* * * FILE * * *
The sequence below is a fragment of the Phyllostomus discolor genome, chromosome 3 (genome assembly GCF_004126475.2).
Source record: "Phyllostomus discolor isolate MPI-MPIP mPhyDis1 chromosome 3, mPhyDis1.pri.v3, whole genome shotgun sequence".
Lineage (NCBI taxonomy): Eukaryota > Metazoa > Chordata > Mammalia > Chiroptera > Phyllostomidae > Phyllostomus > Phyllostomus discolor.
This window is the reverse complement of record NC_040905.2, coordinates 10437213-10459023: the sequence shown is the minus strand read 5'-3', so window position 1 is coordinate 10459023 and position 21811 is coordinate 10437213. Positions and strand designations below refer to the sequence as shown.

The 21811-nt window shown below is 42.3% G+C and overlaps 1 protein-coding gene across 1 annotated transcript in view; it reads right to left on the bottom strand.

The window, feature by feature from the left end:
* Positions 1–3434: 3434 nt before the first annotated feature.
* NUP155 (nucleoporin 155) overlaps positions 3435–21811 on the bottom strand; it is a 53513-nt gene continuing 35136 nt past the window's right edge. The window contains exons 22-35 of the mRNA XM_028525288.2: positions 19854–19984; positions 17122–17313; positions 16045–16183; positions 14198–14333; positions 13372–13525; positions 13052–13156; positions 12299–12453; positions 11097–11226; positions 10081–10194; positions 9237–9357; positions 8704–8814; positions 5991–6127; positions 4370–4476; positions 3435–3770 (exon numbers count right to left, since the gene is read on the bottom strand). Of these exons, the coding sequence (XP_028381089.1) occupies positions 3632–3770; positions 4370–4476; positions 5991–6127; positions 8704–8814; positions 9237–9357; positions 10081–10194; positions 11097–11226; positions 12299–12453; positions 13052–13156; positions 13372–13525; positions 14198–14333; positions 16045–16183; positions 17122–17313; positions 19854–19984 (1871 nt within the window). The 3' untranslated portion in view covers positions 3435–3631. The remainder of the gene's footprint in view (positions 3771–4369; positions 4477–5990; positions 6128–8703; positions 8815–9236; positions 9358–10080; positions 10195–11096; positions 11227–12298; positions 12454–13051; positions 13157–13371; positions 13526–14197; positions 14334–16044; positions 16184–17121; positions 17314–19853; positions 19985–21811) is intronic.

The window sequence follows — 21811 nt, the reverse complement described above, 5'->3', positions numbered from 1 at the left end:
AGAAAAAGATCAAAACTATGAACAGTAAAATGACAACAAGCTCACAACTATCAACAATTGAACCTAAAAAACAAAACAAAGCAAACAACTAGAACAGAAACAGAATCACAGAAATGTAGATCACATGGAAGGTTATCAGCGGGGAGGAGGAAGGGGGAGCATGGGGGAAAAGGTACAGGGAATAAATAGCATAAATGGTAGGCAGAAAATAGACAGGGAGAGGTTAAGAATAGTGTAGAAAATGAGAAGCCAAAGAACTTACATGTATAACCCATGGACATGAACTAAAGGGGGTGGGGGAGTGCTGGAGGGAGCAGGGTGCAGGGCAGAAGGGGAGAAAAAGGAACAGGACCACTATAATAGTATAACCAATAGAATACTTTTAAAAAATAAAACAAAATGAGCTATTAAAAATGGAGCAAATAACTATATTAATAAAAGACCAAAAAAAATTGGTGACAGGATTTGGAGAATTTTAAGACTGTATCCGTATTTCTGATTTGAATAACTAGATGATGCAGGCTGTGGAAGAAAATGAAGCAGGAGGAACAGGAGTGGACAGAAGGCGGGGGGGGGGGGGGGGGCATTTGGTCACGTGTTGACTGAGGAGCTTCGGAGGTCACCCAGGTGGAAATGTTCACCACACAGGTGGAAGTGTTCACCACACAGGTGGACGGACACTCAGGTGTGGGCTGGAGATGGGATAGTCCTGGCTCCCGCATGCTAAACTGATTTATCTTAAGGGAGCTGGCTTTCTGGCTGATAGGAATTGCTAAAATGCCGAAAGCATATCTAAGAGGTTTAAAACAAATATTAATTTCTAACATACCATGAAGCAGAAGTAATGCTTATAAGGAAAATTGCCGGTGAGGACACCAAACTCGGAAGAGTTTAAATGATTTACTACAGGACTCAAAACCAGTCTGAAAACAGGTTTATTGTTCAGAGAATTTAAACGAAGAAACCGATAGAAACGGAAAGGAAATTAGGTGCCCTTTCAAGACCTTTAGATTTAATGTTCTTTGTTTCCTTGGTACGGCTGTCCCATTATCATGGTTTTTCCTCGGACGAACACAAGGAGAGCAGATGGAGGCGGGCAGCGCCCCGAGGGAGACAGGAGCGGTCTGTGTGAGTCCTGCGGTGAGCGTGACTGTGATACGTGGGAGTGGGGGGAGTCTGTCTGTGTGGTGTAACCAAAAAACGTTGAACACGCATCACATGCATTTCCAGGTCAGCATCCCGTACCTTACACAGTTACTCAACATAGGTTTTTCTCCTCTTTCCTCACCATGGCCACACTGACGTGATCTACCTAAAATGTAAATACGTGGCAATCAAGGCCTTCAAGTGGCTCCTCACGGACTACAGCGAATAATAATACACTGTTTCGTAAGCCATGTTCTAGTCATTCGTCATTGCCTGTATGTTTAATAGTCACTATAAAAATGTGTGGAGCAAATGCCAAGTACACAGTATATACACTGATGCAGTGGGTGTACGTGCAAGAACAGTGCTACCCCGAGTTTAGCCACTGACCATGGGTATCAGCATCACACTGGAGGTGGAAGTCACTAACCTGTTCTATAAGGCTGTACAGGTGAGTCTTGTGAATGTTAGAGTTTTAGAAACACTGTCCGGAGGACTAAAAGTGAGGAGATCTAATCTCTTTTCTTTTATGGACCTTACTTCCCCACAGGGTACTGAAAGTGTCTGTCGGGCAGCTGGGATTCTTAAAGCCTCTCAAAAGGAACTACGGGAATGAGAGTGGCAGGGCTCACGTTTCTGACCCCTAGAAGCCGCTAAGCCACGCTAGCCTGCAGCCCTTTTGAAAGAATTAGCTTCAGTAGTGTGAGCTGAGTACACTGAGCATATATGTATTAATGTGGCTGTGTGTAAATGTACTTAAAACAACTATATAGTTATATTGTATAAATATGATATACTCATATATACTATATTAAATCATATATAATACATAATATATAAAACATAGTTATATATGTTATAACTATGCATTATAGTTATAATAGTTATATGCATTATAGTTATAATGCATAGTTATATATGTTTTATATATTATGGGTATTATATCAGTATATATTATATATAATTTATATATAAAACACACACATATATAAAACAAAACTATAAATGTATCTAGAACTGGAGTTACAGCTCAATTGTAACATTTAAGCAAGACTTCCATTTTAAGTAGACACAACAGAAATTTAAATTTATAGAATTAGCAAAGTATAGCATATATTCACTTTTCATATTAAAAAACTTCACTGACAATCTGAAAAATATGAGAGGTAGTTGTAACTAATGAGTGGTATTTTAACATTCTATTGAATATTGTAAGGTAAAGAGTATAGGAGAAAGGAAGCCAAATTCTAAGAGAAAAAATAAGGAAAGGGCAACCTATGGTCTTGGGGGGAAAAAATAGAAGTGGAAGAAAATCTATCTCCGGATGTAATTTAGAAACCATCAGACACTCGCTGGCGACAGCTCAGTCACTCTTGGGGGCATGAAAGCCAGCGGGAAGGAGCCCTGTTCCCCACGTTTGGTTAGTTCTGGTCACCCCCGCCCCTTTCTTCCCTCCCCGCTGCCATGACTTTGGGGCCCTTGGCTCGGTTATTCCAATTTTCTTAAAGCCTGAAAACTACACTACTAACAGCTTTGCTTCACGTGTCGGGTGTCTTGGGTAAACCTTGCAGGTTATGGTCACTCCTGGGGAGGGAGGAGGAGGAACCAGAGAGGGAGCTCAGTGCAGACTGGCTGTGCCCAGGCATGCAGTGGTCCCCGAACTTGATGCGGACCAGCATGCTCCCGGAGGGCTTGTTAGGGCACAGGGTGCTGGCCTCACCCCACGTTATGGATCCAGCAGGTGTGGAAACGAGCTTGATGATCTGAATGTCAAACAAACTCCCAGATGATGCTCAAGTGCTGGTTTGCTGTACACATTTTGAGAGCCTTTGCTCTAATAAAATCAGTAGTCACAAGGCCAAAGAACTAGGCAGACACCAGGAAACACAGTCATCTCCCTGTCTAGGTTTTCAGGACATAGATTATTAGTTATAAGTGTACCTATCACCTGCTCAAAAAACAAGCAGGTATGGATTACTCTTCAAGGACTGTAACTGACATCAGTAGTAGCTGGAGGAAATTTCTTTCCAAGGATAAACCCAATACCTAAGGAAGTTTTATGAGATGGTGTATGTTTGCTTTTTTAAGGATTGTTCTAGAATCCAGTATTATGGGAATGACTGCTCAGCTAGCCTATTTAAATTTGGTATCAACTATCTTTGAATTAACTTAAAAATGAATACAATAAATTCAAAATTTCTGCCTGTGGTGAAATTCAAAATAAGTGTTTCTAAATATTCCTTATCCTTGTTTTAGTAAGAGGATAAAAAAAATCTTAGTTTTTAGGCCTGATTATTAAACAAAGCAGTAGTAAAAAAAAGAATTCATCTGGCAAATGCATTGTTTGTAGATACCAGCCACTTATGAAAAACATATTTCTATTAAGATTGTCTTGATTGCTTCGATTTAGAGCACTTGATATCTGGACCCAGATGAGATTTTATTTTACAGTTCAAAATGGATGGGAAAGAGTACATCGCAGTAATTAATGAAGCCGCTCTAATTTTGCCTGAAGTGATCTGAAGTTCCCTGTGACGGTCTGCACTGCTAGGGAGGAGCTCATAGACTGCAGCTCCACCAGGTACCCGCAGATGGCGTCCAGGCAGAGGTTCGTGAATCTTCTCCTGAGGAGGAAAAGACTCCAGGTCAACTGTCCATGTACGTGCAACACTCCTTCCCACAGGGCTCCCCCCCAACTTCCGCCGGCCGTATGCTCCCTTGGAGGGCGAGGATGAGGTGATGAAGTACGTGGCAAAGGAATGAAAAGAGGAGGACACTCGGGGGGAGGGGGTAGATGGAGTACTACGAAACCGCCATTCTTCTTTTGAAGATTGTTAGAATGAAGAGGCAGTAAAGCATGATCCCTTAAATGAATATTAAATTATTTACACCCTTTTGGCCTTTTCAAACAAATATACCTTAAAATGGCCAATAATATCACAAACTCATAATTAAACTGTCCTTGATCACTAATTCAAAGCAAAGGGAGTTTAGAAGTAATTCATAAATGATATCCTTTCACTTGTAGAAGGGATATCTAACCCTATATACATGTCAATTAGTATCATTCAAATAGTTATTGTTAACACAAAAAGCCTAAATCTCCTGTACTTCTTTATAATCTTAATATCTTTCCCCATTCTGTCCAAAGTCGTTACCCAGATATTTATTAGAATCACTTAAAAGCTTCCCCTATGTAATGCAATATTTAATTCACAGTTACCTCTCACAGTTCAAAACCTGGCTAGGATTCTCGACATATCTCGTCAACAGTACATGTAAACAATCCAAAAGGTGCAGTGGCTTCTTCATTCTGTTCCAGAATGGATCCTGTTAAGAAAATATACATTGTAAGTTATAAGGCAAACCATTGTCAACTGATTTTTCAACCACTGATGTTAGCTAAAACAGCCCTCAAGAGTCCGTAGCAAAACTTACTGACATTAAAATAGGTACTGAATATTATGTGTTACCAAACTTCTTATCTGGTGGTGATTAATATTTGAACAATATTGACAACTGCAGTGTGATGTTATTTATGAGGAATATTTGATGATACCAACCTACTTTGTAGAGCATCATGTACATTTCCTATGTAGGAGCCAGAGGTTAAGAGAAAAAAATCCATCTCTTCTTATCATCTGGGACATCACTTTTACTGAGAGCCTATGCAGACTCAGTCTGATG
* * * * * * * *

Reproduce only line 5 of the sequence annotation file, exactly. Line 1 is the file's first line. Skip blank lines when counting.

The 21811-nt window shown below is 42.3% G+C and overlaps 1 protein-coding gene across 1 annotated transcript in view; it reads right to left on the bottom strand.